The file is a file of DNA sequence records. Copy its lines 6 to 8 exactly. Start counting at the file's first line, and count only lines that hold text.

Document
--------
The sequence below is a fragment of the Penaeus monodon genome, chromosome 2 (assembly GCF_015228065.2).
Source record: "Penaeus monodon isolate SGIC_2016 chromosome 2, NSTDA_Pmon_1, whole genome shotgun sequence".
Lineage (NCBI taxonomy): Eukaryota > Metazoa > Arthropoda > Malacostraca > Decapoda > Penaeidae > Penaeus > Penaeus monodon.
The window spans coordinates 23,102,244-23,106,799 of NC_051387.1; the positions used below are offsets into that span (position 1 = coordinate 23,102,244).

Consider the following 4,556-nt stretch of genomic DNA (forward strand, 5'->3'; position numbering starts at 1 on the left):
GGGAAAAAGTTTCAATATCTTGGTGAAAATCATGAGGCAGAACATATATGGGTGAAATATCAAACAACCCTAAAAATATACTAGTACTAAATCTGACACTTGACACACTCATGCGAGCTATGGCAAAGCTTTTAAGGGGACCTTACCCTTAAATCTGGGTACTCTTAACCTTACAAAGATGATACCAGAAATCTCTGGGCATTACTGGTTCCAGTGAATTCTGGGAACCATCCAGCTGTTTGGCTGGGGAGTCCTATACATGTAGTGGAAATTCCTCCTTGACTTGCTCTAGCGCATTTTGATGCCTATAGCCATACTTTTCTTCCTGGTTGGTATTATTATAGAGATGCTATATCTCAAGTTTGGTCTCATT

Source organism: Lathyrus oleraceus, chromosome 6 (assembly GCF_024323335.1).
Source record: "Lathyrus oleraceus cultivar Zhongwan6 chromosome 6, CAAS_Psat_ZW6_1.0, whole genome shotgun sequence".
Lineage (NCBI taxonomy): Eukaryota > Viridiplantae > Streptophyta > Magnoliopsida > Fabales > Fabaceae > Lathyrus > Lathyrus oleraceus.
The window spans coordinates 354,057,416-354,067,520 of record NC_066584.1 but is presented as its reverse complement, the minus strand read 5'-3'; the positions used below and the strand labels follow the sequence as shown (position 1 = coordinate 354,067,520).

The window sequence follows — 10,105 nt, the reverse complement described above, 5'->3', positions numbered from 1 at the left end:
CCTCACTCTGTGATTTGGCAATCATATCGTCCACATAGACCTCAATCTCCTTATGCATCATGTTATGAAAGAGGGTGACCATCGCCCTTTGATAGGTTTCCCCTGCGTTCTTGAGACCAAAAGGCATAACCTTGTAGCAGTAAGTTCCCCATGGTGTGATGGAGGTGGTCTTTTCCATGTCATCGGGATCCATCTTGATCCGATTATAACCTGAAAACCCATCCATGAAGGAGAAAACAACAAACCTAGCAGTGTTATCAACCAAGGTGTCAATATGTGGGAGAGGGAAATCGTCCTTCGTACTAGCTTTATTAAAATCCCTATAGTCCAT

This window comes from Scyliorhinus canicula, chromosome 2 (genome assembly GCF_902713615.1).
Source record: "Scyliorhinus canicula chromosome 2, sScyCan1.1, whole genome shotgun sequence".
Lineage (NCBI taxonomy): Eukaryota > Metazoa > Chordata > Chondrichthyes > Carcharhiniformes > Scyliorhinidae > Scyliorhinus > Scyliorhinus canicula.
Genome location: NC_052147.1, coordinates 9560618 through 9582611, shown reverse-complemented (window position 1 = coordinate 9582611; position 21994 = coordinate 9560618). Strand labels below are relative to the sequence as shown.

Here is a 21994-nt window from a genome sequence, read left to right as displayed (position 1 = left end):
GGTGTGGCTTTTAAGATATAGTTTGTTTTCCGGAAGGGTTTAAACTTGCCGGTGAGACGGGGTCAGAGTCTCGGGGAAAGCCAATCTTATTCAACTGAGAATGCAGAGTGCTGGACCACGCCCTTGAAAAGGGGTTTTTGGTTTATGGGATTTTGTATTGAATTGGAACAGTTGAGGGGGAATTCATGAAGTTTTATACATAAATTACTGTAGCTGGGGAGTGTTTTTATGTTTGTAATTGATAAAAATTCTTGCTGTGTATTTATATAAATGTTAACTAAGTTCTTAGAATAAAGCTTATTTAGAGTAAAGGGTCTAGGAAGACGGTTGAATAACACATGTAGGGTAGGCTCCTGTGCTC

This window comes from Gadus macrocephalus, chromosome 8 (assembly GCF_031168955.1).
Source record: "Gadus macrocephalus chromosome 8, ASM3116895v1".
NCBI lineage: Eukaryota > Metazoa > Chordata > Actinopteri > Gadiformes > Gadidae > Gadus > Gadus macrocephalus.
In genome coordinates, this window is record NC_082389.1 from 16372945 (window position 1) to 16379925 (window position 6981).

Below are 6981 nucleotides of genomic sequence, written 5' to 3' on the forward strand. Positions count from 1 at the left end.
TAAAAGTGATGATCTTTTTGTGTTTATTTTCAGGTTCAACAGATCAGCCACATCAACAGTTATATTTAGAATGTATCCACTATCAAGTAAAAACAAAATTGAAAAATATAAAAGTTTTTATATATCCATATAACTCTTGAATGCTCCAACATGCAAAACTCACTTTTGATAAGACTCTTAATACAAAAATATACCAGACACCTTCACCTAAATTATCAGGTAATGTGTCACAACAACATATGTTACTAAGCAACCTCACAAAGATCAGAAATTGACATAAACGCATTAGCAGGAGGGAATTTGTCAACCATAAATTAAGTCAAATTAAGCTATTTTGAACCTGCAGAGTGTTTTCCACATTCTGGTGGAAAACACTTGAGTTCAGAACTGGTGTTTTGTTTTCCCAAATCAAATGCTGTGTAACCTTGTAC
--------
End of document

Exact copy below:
GGGAAAAAGTTTCAATATCTTGGTGAAAATCATGAGGCAGAACATATATGGGTGAAATATCAAACAACCCTAAAAATATACTAGTACTAAATCTGACACTTGACACACTCATGCGAGCTATGGCAAAGCTTTTAAGGGGACCTTACCCTTAAATCTGGGTACTCTTAACCTTACAAAGATGATACCAGAAATCTCTGGGCATTACTGGTTCCAGTGAATTCTGGGAACCATCCAGCTGTTTGGCTGGGGAGTCCTATACATGTAGTGGAAATTCCTCCTTGACTTGCTCTAGCGCATTTTGATGCCTATAGCCATACTTTTCTTCCTGGTTGGTATTATTATAGAGATGCTATATCTCAAGTTTGGTCTCATT

Source organism: Lathyrus oleraceus, chromosome 6 (assembly GCF_024323335.1).
Source record: "Lathyrus oleraceus cultivar Zhongwan6 chromosome 6, CAAS_Psat_ZW6_1.0, whole genome shotgun sequence".